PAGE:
Stories are an inherent part of the human experience and key to how we make and recall memories and brands.
So, what’s the story behind successful brand storytelling?
While there’s a small army of advertising agencies and freelancers claiming the title of “Brand Storytellers,” what is really meant by storytelling? How can the psychology of experience, memories, self, and stories themselves help you better understand that power storytelling holds for your business? And what are some of the best practices for brand storytelling?
To answer these questions, let’s start with how memories are made of stories we tell ourselves.
The Doctor Will See Your Two Selves Now
Dr. Daniel Kahneman, Nobel Prize winner and founder of behavioral economics, gives us insight into how we form the stories that make up our memories (memories are the stories we tell ourselves) and why these memories can be so different than our experiences.
Key to Dr. Kahneman’s work is his concept of the “Two Selves,” our “Experiencing Self,” and our “Remembering Self.”
Our Experiencing Self gets us through the day. We live in a world of continuous inputs and information from our environments. Most of these inputs don’t leave a trace. This filtering keeps us from being overwhelmed by the constant information we take in. Kahneman calculates the psychological presence of these experiences last three seconds.
Whoosh, that moment-to-moment input is gone.
Our stories are written into our minds by the Remembering Self, and Kahneman’s research shows this second self builds stories from experiences that are new, novel, and have great significance.
And, as with all good stories, endings matter. A lot.
Getting Into Some Hot Water Endings
To illustrate the power of memories and brand story endings, let’s look, of course, to the online reviews of a local plumber.
Our unnamed plumber has a perfect five-star review from a customer who says the plumber, “installed a faulty water heater in a rental property, but did everything in his power to fix it and, after nine months, replaced the water heater at no cost.”
This example isn’t just about customer service. It’s about endings. What this landlord doesn’t remember in her review the nine months of angry calls from a renter who’s facing another cold shower.
The property owner remembers the ending, and she remembers it strongly enough to post a glowing review.
Now For Stories Without Endings
As marketers, we know our brand’s story is continuous. It builds with every ad, social media post, piece of content, customer interaction, and so on.
So, how can understanding memories and brand storytelling shape and add to this story in meaningful ways, ways that will shape consumer behavior?
For starters, we can speak to our audience’s Experiencing Self with the ingredients that build memories and self-stories: the new, the novel, and the significant.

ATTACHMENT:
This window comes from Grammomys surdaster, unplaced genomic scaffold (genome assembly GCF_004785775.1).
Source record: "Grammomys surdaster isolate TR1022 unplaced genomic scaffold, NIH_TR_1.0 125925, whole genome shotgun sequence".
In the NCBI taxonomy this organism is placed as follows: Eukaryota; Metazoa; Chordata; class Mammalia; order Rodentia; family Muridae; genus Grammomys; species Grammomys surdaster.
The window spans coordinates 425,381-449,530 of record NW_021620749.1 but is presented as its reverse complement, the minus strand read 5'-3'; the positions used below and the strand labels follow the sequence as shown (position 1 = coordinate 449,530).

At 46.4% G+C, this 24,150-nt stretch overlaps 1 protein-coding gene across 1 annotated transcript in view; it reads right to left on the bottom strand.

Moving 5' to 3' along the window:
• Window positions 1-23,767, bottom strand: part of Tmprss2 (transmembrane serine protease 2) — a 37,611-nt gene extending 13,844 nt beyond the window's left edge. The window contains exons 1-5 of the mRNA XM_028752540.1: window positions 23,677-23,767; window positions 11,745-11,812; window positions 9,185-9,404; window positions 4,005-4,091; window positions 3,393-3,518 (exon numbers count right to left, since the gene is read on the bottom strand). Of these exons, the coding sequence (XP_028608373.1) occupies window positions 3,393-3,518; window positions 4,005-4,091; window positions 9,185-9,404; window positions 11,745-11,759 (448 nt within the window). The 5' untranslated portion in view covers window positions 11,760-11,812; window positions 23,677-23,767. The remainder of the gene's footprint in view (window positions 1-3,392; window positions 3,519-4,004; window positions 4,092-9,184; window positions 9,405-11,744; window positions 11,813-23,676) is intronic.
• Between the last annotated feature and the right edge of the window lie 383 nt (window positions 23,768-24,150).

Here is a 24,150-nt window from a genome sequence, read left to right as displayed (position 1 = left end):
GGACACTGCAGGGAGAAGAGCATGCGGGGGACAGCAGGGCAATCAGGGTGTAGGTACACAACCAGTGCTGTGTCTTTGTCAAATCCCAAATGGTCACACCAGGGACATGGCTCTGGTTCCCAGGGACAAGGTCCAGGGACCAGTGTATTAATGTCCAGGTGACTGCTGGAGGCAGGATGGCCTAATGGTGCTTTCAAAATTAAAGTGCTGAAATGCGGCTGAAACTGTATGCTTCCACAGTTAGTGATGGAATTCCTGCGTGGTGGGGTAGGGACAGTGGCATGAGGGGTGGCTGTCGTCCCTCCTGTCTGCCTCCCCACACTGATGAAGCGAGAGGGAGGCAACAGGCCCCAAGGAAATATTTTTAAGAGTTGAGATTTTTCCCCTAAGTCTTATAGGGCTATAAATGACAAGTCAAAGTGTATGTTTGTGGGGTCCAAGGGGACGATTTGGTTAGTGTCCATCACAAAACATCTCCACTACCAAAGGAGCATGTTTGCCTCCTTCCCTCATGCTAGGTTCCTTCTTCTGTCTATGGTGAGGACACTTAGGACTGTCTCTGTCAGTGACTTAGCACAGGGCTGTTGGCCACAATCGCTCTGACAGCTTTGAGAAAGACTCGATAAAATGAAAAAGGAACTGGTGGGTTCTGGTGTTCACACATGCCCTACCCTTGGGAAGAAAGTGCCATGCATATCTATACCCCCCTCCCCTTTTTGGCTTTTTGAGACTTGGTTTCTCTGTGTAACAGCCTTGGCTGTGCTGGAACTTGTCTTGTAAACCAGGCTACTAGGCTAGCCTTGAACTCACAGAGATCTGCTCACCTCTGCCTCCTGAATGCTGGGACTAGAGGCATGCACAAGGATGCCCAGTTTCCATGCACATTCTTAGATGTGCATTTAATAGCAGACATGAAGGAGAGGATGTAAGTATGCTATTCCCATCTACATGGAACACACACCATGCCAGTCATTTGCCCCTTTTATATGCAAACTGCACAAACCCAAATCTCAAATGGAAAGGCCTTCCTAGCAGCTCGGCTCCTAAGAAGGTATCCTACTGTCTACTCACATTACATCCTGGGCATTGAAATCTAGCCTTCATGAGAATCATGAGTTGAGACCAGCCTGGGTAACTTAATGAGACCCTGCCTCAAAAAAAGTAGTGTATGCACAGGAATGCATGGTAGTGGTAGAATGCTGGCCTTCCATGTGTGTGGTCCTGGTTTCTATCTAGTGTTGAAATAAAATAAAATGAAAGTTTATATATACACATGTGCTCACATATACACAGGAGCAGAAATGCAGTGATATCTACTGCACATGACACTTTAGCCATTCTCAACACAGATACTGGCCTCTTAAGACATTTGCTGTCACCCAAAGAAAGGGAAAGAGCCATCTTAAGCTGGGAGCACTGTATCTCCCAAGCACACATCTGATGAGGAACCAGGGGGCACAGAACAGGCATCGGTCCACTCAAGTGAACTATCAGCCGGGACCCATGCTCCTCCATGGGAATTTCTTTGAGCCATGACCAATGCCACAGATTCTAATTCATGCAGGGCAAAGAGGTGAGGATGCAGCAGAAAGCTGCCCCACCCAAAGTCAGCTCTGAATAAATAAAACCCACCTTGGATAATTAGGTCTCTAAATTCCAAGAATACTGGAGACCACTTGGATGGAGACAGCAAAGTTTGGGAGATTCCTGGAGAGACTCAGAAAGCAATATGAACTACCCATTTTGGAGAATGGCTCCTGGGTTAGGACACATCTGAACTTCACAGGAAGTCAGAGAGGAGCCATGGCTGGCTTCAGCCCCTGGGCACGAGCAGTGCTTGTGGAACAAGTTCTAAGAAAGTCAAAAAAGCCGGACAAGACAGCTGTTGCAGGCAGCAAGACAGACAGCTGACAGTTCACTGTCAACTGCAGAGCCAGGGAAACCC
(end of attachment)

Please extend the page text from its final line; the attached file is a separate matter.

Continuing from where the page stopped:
But the new, novel, and significant can only go so far.
And this is where authenticity, cultural relevance, and craft come into play.
How Burger King Out-Stories McDonald’s
Few businesses rely as much on advertising and marketing as global fast-food chains. In fast-food, volume is king, margins are slim, and loyalties are fleeting.
So, what three ingredients are helping Burger King out-story Ronald’s empire? These ingredients are the new, the novel, and the flame-grilled.
Burger King tells its story with flaming VR coupons that activate by taking a picture of McDonald’s signs. Ads showing flame grills in the backyards of McDonald’s franchisees. The Impossible Whopper, the first mass-market, plant-based-meat burger. And the world’s most-liked tweet, which was a quippy response to Kanye West tweeting his love for the Golden Arches.
When you look at BK’s global advertising and content marketing, it’s clear the brand understands that it has to go beyond food product shots and special offers to keep its story front-of-mind for fast food consumers.
Now it’s up to the franchisees and their employees to make sure that the story ends well with each visit.
Growing Your Brand’s Story In 2020
As we’ve covered, your brand is everything your company does, says, and is. But how do you get to its story and make sure you tell it in ways your customers will care about?
You start with the beginning.
Why was the business created? What was its original mission? How has this mission and the brand evolved over the years? What core values define the company?
Once you answer those questions, switch gears and consider that your brand story isn’t all about your company. It’s a story about your consumer and what he or she gains from being part of your brand.
Research shows that consumers perceive the same personality characteristics in brands as they do in other people. These perceptions are based on emotions, experiences, and memories, which gets us back to our Remembering Self and its desire for the novel, new, and significant.
But, unlike the stories we tell ourselves, our goal in brand storytelling should be one of truth and authenticity. Brands with products, services, and stories that aren’t built on these two core foundations will disappear as fast as those things our Experiencing Self filters out every day.
5 Best Practices to Help Shape Your Brand Storytelling:
- Remember, the story is about what you do for consumers, not you.
- Like life experiences, advertising with stories that aren’t new, novel, or of significance are instantly forgotten.
- Good brand stories are told over and over again by consumers who believe in them.
- Stories that don’t ring true or aren’t authentic to your brand are just noise.
- Endings in your stories matter, so ensure the benefits you are proclaiming and the promises you are making are kept.